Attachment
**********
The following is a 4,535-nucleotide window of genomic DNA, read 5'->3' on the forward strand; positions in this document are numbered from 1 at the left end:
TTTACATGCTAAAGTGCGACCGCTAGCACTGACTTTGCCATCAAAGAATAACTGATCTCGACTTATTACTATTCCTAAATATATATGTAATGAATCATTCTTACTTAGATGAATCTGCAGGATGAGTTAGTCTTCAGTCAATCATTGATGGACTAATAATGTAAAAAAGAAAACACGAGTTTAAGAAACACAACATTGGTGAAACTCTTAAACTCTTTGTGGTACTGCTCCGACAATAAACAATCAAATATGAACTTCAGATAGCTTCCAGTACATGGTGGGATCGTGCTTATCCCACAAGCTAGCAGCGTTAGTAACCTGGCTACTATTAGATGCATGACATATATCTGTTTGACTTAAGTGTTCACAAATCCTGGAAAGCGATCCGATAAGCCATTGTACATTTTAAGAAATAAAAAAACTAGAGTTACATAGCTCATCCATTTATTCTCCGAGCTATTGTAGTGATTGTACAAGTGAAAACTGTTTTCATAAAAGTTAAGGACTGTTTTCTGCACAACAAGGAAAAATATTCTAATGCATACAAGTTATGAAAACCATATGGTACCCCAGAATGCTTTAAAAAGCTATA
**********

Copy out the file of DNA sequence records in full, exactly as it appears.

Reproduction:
The following is a 4,535-nucleotide window of genomic DNA, read 5'->3' on the forward strand; positions in this document are numbered from 1 at the left end:
TTTACATGCTAAAGTGCGACCGCTAGCACTGACTTTGCCATCAAAGAATAACTGATCTCGACTTATTACTATTCCTAAATATATATGTAATGAATCATTCTTACTTAGATGAATCTGCAGGATGAGTTAGTCTTCAGTCAATCATTGATGGACTAATAATGTAAAAAAGAAAACACGAGTTTAAGAAACACAACATTGGTGAAACTCTTAAACTCTTTGTGGTACTGCTCCGACAATAAACAATCAAATATGAACTTCAGATAGCTTCCAGTACATGGTGGGATCGTGCTTATCCCACAAGCTAGCAGCGTTAGTAACCTGGCTACTATTAGATGCATGACATATATCTGTTTGACTTAAGTGTTCACAAATCCTGGAAAGCGATCCGATAAGCCATTGTACATTTTAAGAAATAAAAAAACTAGAGTTACATAGCTCATCCATTTATTCTCCGAGCTATTGTAGTGATTGTACAAGTGAAAACTGTTTTCATAAAAGTTAAGGACTGTTTTCTGCACAACAAGGAAAAATATTCTAATGCATACAAGTTATGAAAACCATATGGTACCCCAGAATGCTTTAAAAAGCTATA